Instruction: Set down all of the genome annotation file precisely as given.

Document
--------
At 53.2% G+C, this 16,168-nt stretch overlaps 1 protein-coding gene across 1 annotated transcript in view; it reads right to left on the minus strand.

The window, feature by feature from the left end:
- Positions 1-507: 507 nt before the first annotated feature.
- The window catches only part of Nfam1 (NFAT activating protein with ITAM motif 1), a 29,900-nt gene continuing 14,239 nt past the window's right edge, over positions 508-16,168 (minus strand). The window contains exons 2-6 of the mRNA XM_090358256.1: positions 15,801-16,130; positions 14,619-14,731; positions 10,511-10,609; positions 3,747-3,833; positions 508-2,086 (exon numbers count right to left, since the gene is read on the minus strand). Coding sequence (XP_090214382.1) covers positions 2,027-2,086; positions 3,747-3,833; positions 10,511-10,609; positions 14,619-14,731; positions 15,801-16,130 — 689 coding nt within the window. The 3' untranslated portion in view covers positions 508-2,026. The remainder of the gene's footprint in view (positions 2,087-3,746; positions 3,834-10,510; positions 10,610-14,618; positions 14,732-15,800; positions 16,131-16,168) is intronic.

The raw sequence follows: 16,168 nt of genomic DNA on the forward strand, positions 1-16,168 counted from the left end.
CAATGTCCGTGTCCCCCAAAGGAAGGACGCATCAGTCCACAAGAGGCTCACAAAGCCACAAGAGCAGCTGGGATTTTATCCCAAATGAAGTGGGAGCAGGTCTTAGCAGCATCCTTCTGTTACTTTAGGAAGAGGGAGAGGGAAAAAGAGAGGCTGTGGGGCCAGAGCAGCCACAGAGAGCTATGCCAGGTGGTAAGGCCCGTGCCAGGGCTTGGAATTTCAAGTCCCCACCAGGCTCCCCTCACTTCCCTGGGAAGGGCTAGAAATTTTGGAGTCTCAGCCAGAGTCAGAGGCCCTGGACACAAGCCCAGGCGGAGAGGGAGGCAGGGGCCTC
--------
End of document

At 53.2% G+C, this 16,168-nt stretch overlaps 1 protein-coding gene across 1 annotated transcript in view; it reads right to left on the minus strand.

The window, feature by feature from the left end:
- Positions 1-507: 507 nt before the first annotated feature.
- The window catches only part of Nfam1 (NFAT activating protein with ITAM motif 1), a 29,900-nt gene continuing 14,239 nt past the window's right edge, over positions 508-16,168 (minus strand). The window contains exons 2-6 of the mRNA XM_090358256.1: positions 15,801-16,130; positions 14,619-14,731; positions 10,511-10,609; positions 3,747-3,833; positions 508-2,086 (exon numbers count right to left, since the gene is read on the minus strand). Coding sequence (XP_090214382.1) covers positions 2,027-2,086; positions 3,747-3,833; positions 10,511-10,609; positions 14,619-14,731; positions 15,801-16,130 — 689 coding nt within the window. The 3' untranslated portion in view covers positions 508-2,026. The remainder of the gene's footprint in view (positions 2,087-3,746; positions 3,834-10,510; positions 10,610-14,618; positions 14,732-15,800; positions 16,131-16,168) is intronic.

The raw sequence follows: 16,168 nt of genomic DNA on the forward strand, positions 1-16,168 counted from the left end.
CAATGTCCGTGTCCCCCAAAGGAAGGACGCATCAGTCCACAAGAGGCTCACAAAGCCACAAGAGCAGCTGGGATTTTATCCCAAATGAAGTGGGAGCAGGTCTTAGCAGCATCCTTCTGTTACTTTAGGAAGAGGGAGAGGGAAAAAGAGAGGCTGTGGGGCCAGAGCAGCCACAGAGAGCTATGCCAGGTGGTAAGGCCCGTGCCAGGGCTTGGAATTTCAAGTCCCCACCAGGCTCCCCTCACTTCCCTGGGAAGGGCTAGAAATTTTGGAGTCTCAGCCAGAGTCAGAGGCCCTGGACACAAGCCCAGGCGGAGAGGGAGGCAGGGGCCTC